In IEG, the main chunk of our development schedule is dedicated to supporting our local stations and their productions, but we love taking on external clients.
Our latest external client was ITVS’s Independent Lens, whose site we re-launched about a month ago. The result is a big, bold, immersive and responsive site built on WordPress.
Needless to say, we love the way it looks. But we’re also really proud of the way it works. Here are some highlights from our upgrade of Independent Lens.
Over the last ten years or so, our team has become experts in creating customized WordPress instances. This includes creating admins that are specifically tailored to our client’s needs.
For Independent Lens, their production schedule centers around 20-25 films that air on PBS between October and June. Naturally, it made sense for us to build the admin around a core post type that aggregated all data associated with a film into one place (keeping in mind some lessons learned here). This includes p2p connections to other pieces of content (like clips and editorial).
Take Kumu Hina for example. Each pink box in the graphic below indicates an element managed by the admin.
- Solid lines represent text that can be swapped
- Dashed lines represent post-to-post connections
- Dotted lines represent content that appears if activated in admin
Add Streaming Video
Prior to the overhaul, the most glaring omission from the Independent Lens website was streaming video. Independent Lens has this wonderful library of independent documentary – the best on TV, arguably – but none of it was playable directly on the site.
A mandate and top priority for the Independent Lens upgrade was to get this video content onto the site. As with all other PBS properties, the video assets already lived within the PBS video ecosystem (COVE). All we needed to do was create WordPress posts with PBS video IDs for all of these video assets – all 700 of them.
Fortunately, this wasn’t our first rodeo. For all of our projects, we work intimately with PBS products, none more so than with COVE. In order to generate all 700+ video posts, we simply had to deliver to one of our developers a full list of all of the COVE IDs in the Independent Lens channel (which PBS obligingly provided).
Once that CSV was in hand, it took under an hour for us to run our script and scrape all of the COVE metadata into WordPress – including featured images. So Independent Lens went from no streaming video to all streaming videos in less than an afternoon – something that might have taken days in a manual migration.
This is a technique that we kind of backed into, but we loved it so much we thought we’d share.
First of all, we are fairly meticulous about planning out our production schedules. While there can be some mutually agreed-upon deviation from deadline (with client sign-off, etc.), we still treat launch as sacrosanct. Launch is launch.
But that doesn’t mean we need to be working on the site right up until the day before we publish. In fact, we definitely should not be. We need a week for QA and a week for optimization and performance testing (which can usually be the same week). Our programmers would love for us to be out of the admin and done with our tweaks by then. So why not give them what they want (and need)? Why not try to have the site completely ready for launch a full week out?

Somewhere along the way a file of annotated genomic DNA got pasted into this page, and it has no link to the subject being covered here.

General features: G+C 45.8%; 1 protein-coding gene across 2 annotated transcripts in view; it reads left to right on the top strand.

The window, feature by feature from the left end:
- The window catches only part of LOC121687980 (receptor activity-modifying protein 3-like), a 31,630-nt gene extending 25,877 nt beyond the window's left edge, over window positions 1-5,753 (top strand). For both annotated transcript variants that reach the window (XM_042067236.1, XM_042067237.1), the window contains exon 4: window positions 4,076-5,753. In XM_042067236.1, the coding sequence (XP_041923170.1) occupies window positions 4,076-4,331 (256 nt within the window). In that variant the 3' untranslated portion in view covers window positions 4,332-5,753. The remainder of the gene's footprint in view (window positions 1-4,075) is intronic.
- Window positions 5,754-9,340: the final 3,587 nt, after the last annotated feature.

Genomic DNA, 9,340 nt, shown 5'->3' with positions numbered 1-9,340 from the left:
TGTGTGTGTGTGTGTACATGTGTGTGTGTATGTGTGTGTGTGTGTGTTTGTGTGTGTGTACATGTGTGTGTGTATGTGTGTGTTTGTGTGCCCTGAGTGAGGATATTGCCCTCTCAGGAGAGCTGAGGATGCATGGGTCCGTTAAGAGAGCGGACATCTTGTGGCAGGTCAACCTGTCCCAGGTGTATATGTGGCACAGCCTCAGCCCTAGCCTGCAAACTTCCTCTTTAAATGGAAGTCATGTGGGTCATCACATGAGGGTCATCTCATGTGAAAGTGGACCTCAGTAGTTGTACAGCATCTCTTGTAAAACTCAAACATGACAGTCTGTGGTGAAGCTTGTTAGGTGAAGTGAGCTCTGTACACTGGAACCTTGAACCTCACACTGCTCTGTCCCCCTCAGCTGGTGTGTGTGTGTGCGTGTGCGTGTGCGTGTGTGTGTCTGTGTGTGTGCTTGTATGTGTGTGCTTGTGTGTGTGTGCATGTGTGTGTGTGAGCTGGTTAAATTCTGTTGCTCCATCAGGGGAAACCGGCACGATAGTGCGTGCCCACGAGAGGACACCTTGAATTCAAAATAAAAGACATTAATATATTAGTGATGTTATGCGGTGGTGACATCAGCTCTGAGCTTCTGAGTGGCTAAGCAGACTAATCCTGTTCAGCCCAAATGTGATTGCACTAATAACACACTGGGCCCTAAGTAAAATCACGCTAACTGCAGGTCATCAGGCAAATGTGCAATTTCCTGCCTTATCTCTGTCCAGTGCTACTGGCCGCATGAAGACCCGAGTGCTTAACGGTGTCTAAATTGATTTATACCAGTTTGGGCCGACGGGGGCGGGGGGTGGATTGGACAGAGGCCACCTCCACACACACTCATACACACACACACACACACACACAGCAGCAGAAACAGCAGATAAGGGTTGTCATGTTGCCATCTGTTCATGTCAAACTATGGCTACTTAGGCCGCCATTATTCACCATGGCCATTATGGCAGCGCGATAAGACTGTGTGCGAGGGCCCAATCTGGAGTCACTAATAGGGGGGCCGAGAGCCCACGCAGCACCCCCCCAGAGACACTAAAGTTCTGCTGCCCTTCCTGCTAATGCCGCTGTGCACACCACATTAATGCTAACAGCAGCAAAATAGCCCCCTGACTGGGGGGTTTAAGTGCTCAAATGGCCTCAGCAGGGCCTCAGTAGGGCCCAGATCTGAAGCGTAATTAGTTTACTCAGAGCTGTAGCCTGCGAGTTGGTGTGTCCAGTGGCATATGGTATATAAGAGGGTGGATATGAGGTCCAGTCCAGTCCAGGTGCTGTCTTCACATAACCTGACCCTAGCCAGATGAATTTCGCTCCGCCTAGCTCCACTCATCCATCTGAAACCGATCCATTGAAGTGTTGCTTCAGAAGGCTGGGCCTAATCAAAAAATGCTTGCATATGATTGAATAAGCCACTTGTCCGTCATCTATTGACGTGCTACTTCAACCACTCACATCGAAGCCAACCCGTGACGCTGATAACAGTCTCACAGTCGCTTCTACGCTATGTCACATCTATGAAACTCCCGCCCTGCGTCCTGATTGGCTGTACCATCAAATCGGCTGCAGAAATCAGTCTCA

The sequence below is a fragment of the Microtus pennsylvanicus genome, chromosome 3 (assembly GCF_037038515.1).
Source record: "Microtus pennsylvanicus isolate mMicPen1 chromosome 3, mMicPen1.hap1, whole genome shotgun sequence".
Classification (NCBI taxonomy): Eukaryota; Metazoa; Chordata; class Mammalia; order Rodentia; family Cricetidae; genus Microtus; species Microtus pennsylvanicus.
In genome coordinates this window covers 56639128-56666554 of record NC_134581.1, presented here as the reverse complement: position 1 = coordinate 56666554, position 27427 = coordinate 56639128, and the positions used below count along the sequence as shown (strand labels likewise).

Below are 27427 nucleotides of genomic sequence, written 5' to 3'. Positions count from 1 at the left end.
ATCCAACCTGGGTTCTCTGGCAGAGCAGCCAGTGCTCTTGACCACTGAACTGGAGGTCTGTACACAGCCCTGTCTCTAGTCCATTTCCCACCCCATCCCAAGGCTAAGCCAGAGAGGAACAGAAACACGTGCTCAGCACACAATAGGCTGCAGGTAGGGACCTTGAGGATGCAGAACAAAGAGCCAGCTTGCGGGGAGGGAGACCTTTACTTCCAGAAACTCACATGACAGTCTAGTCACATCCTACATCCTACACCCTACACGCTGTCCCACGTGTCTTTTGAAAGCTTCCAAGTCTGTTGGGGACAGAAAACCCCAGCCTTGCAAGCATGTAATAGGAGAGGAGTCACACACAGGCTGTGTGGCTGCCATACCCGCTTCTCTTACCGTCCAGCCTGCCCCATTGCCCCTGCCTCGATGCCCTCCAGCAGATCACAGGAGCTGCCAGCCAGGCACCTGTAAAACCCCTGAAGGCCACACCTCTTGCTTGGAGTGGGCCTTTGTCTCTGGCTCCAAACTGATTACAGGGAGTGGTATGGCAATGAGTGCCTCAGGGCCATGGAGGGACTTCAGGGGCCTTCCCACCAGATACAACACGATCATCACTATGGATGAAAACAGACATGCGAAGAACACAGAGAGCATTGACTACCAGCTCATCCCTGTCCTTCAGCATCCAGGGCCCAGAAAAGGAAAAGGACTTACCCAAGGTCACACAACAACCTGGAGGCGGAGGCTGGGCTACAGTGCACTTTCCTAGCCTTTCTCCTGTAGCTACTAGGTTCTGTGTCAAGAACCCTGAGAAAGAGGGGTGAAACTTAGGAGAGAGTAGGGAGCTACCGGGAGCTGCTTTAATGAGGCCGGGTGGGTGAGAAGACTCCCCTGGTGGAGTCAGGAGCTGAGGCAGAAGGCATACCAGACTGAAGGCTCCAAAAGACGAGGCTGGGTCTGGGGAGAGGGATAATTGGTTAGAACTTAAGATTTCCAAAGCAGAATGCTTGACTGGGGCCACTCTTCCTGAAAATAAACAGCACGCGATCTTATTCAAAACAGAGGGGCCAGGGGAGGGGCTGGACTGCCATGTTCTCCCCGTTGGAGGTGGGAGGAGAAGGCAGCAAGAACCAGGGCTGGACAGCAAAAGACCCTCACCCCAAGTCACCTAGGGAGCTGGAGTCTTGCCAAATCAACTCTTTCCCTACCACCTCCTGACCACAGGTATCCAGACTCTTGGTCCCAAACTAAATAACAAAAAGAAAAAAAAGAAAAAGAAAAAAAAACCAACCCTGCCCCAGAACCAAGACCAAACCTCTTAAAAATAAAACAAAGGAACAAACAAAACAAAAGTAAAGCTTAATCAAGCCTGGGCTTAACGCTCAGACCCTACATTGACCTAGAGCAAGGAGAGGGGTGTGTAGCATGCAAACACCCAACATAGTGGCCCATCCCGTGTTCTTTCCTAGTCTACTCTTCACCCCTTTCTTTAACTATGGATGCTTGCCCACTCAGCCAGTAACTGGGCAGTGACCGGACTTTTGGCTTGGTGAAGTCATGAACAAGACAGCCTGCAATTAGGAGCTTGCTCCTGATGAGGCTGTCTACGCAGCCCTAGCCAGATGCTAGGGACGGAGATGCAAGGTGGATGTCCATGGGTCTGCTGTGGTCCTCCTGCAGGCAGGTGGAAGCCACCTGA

Fortunately for us, our client was in the unique position of not generating a lot of content in the weeks leading up to launch (reducing the need for cross-posting, etc.). So the week prior to launch, we asked them to take a look at the site and “set it and forget it”.
In order to prepare for launch, we had to perform a search and replace of all the links that referenced our development server and replace them with links that reference the production server. Doing this would effectively break the development site and render the admin inaccessible.
So what we decided to do was institute a blackout on the site: no tweaks after 4pm on the Friday before launch (which was the following Monday). At 4pm, we performed the search and replace, which broke the development server (as expected). So not only did we ask Independent Lens to not update the site after 4pm on Friday – they actually couldn’t.
Instead, we invited them to take the weekend off, to not stress about the site and to take a breather from the four months of hard work they put in. It’s a strange thing to ask: they can’t see the site, so they have to trust that it’s “there”.
In the final three days before launch, nobody touched the site; we basically coasted into launch.
By the time most of the Independent Lens team got in on Monday, the site was already live. In order to do this kind of low-stress launch, you have to 1) have ultimate faith in your team (which we do) and 2) cultivate the kind of intimate partnership that allows a client to trust your team as much as you do.
All in all, the Independent Lens relaunch was a great project with a great, collaborative client and we’re thrilled with the result.